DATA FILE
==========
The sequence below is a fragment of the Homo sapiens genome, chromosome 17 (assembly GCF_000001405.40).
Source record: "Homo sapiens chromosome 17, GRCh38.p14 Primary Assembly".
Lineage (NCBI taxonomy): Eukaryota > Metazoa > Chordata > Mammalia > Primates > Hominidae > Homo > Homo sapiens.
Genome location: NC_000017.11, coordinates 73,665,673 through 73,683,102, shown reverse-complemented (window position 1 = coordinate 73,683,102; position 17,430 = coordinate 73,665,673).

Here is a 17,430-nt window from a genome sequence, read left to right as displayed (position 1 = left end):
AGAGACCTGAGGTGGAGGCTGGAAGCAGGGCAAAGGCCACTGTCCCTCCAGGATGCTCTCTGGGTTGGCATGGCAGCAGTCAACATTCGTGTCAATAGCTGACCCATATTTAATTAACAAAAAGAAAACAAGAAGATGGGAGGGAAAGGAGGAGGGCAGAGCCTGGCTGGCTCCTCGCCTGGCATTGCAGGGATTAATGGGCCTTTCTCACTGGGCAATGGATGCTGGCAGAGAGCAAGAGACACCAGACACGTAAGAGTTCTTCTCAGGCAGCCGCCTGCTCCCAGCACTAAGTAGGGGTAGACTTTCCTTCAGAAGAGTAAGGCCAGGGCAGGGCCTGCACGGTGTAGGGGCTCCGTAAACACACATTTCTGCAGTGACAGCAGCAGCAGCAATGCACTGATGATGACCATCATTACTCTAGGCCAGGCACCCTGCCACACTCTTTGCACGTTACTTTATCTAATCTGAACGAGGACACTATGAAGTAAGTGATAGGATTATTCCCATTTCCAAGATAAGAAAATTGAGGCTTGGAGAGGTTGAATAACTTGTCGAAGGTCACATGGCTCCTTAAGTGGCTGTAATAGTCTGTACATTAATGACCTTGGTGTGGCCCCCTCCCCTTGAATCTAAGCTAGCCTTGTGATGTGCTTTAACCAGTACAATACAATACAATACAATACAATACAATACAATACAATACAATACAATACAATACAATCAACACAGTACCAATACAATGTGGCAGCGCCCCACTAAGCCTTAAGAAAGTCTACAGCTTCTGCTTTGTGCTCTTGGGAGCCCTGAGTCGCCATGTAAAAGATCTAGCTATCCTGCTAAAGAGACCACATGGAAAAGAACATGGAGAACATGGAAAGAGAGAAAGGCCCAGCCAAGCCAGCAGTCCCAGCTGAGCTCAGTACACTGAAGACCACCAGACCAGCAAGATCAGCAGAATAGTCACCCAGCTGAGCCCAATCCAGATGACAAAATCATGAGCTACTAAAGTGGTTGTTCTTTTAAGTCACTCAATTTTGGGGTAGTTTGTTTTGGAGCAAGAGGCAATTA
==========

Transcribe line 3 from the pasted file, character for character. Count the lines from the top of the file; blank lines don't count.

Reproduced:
Lineage (NCBI taxonomy): Eukaryota > Metazoa > Chordata > Mammalia > Primates > Hominidae > Homo > Homo sapiens.